Romance in China is big business. From elaborate wedding photos to high-end online matchmaking services, the cost of finding (and keeping) love can be enormous.
Nowhere is this more apparent than on Valentine’s Day - 情人节 (qíng rén jié).
Here in Shanghai, you can see crowds of couples lined up outside of European-themed restaurants. Expensive jewelry stores urge men to part with their hard-earned 人民币 (rén mín bì) - Chinese dollars for that special gift that is sure to win her heart.
Older people in China generally only celebrate the traditional Chinese version of Valentine’s Day, called 七夕 (qī xī) - "Double Seventh festival".
But China’s younger generations see Valentine's Day as a chance to celebrate romance, Western-style. Complete with luxurious flower arrangements, beautifully-packaged boxes of chocolates, and cheesy declarations of love.
If you’re coupled up, chances are your other half is keen to hit the town, soak up the romantic atmosphere, and enjoy an overpriced meal in a dimly-lit restaurant.
However, if you’re anything like me, Valentine’s Day sends you rushing home to spend the day watching action movies in your pajamas, rather than going to a romantic candle-lit dinner.
In honor of these Anti-Valentine's Day feelings, I put together a list of key expressions that'll help you survive (or avoid) Valentine's Day this year. :)
A commercialized waste of money?
无聊 (wú liáo) - boring
This is crucial vocabulary for daily life. I use it to describe everything from cleaning my apartment to a particularly dull movie.
Get out of going out this Valentine’s Day with this sentence:
去饭店吃饭太无聊了，我们在家里做饭吧 (qù fàn diàn chī fàn tài wú liáo le, wǒ men zài jiā lǐ zuò fàn ba) - Going to a restaurant to eat is so boring, let’s stay at home and cook.
浪费钱 (làng fèi qián) - waste money
Another super helpful expression that I last used it to stop a friend from buying a ridiculously expensive piece of clothing. He wanted to impress a girl…
This is what I said to him:
不要买这么贵的，浪费钱！(bú yào mǎi zhè me guì de, làng fèi qián!) – Don’t buy such an expensive one, it’s a waste of money!
商业化 (shāng yè huà) - commercialized and 物质化 (wù zhì huà) - materialistic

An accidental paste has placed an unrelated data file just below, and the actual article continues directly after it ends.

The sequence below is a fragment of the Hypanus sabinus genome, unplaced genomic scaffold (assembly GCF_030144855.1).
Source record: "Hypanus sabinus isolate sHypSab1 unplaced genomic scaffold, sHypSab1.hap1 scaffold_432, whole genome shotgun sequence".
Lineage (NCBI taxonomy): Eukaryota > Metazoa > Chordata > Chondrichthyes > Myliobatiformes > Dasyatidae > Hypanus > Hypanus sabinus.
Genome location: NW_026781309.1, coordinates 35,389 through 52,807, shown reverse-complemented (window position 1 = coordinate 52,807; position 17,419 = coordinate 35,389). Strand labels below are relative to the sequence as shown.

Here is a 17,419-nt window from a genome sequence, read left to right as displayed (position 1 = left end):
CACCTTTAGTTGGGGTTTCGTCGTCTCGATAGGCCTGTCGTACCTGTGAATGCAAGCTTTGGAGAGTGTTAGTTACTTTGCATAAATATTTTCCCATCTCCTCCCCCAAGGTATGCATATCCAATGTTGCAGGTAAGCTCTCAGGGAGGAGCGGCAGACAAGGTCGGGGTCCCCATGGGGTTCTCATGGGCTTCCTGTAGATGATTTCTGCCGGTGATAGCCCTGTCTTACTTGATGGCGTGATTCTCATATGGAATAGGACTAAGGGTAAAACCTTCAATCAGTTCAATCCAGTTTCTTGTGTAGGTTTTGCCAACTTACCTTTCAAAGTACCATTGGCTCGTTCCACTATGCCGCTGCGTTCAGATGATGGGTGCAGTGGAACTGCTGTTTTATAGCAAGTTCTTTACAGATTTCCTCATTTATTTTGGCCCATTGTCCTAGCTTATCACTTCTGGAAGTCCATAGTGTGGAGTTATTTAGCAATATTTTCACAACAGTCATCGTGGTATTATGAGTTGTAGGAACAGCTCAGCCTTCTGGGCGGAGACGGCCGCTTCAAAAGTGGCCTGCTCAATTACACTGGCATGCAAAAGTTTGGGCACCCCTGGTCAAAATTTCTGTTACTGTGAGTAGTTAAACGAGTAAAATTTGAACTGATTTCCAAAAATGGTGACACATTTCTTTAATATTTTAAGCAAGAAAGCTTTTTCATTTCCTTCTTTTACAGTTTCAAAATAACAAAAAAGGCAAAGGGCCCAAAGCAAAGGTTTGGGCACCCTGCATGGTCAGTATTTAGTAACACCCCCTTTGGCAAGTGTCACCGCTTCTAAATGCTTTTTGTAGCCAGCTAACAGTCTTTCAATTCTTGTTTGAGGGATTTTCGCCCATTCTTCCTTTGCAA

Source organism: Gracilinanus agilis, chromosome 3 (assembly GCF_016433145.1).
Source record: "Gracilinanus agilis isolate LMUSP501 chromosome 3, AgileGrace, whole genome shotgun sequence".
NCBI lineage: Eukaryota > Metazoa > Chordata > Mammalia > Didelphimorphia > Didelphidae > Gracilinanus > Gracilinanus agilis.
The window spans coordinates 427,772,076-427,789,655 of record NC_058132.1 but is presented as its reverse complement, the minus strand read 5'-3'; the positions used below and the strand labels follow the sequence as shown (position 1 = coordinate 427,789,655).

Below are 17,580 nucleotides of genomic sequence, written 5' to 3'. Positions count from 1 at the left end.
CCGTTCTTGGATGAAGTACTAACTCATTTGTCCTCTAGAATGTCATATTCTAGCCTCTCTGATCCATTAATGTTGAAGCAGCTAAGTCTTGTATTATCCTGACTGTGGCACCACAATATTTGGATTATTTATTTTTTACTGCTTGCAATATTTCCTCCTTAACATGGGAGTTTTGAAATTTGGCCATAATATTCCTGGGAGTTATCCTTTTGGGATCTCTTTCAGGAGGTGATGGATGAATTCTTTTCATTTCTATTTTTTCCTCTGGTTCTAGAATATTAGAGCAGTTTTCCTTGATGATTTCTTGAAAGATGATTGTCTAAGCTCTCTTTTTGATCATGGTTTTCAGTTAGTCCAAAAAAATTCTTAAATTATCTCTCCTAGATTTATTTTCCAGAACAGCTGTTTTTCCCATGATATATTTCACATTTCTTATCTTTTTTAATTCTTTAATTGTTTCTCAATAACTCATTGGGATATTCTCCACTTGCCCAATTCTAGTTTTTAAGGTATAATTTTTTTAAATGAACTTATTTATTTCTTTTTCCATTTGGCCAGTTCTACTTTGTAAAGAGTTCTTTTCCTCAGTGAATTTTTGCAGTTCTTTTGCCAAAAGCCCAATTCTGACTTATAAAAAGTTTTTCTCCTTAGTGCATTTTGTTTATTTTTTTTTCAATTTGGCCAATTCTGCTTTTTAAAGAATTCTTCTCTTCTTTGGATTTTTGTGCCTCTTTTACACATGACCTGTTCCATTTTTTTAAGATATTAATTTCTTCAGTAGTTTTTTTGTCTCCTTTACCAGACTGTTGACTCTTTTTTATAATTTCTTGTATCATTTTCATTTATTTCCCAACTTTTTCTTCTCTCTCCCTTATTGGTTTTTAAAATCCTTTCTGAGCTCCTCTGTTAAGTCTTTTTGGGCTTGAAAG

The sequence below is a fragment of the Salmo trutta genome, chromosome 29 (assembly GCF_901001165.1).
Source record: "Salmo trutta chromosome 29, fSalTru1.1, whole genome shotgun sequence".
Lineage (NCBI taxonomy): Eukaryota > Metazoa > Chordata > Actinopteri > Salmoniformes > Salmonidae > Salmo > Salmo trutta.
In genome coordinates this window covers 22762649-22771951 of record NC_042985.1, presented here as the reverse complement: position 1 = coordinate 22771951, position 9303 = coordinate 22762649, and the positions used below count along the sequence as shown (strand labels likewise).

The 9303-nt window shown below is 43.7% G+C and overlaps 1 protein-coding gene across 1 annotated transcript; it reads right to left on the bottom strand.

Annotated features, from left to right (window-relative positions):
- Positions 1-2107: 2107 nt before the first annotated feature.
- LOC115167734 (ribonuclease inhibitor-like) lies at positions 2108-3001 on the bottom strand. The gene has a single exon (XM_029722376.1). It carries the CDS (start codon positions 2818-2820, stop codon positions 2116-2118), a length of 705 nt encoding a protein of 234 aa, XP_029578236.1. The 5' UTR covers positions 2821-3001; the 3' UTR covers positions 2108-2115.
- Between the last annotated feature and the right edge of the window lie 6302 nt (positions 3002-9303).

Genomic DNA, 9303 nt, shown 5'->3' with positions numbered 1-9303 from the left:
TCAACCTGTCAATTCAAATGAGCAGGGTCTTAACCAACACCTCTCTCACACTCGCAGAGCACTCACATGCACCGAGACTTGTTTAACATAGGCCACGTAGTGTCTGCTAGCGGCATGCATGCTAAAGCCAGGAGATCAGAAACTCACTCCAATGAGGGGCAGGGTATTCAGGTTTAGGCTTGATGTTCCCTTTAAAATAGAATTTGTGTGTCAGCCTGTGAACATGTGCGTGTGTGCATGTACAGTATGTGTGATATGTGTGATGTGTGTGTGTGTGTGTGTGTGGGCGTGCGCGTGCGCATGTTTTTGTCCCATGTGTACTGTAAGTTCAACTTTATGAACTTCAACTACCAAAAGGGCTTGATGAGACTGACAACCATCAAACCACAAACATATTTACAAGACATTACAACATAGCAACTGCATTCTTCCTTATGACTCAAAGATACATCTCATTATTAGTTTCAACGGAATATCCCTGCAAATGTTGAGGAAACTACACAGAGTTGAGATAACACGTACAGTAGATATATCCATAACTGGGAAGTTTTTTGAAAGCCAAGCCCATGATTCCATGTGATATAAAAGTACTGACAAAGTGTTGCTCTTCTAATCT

I live in Shanghai, China’s home of business, and this commercialization extends to Valentine's Day too.
Malls, sidewalks, and websites are full of advertisements urging consumers to spread the love by splashing cash on February 14th.
As my single friends repeatedly complain, dating now comes with the expectation that you’ll throw away all of your disposable income on meals, jewelry, and weird giant teddy bears.
Romantic success is more likely to be determined by the size of your wallet than your natural charm.
When I came across Tiffany China’s Valentine’s Day site, my first thought was:
情人节太商业化了！(qíng rén jié tài shāng yè huà le!) – Valentine’s Day is too commercialized!
This is thanks to an unfortunate side effect of China’s otherwise impressive economic development:
社会越来越物质化了 (shè huì yuè lái yuè wù zhì huà le) – Society is becoming more and more materialistic.
Check out the first ever interactive Video-based Pinyin Chart with 90+ video explanations and 400+ audio demos.
Does Valentine’s Day make you cringe?
What’s upsetting about Valentine’s Day in China is that it's full of nauseating clichés. In addition to being over-commercialized and materialistic, the celebrations are all so cheesy that your stomach will churn. From cutesy flower arrangements to massive kissing contests, Valentine’s Day in China is too much to handle.
Here are three expressions to use while complaining to your Chinese friends around February 14th:
肉麻 (ròu má) – cheesy; nauseating (lit. flesh tingles)
This word describes the sickening feeling you get when you hear lovers publicly declare their love for each other. You're most likely to hear 肉麻 (ròu má) phrases coming from couples wearing matching t-shirts who are carrying around huge teddy bears or sappy flower arrangements.
你说得太肉麻了！我要吐了！(nǐ shuō de tài ròu má le! wǒ yào tù le) – You’re too cheesy and nauseating! I'm going to be sick!
Luckily, my husband shares my feelings on this subject, so I’ve never had to use this phrase on him.
鸡皮疙瘩 (jī pí gē da) – goose bumps
Right now, the cold weather in Shanghai is the main reason for my goose bumps. But you can also use this expression to describe that skin-crawling feeling you get when you see something disgusting.
Like a Valentine’s Day greeting card with especially 肉麻 (ròu má) language.
For instance, when I see a dozen red roses with his and hers teddy bear ornaments wrapped in purple paper:
我浑身都起鸡皮疙瘩 (wǒ hún shēn dōu qǐ jī pí gē da) – My skin crawls all over.
俗气 (sú qi) – cliché; tacky (lit. vulgar)
It’s common in China for couples to wear matching clothes (and not just on Valentine’s Day).
While many people think it’s sweet, I personally think this habit is 非常俗气 (fēi cháng sú qi) - extremely tacky.
This February 14th, I plan to stay in and complain about how ridiculous Valentine’s Day is. Use the vocabulary you learned today to join me in NOT celebrating Valentine's Day!
Are you celebrating Anti-Valentine's Day this year? Do you have any Chinese or Western Valentine's Day stories? Share with me in the comments below!
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PIPPA MORGAN is a PhD candidate in Shanghai, researching China’s international relations. When she’s not blogging for Yoyo Chinese (or scouring Shanghai's markets for a bargain), Pippa enjoys eating Dongbei dumplings, playing badminton, and watching Chinese reality TV.
Fri, 12 Feb 2016 21:00:00 GMT
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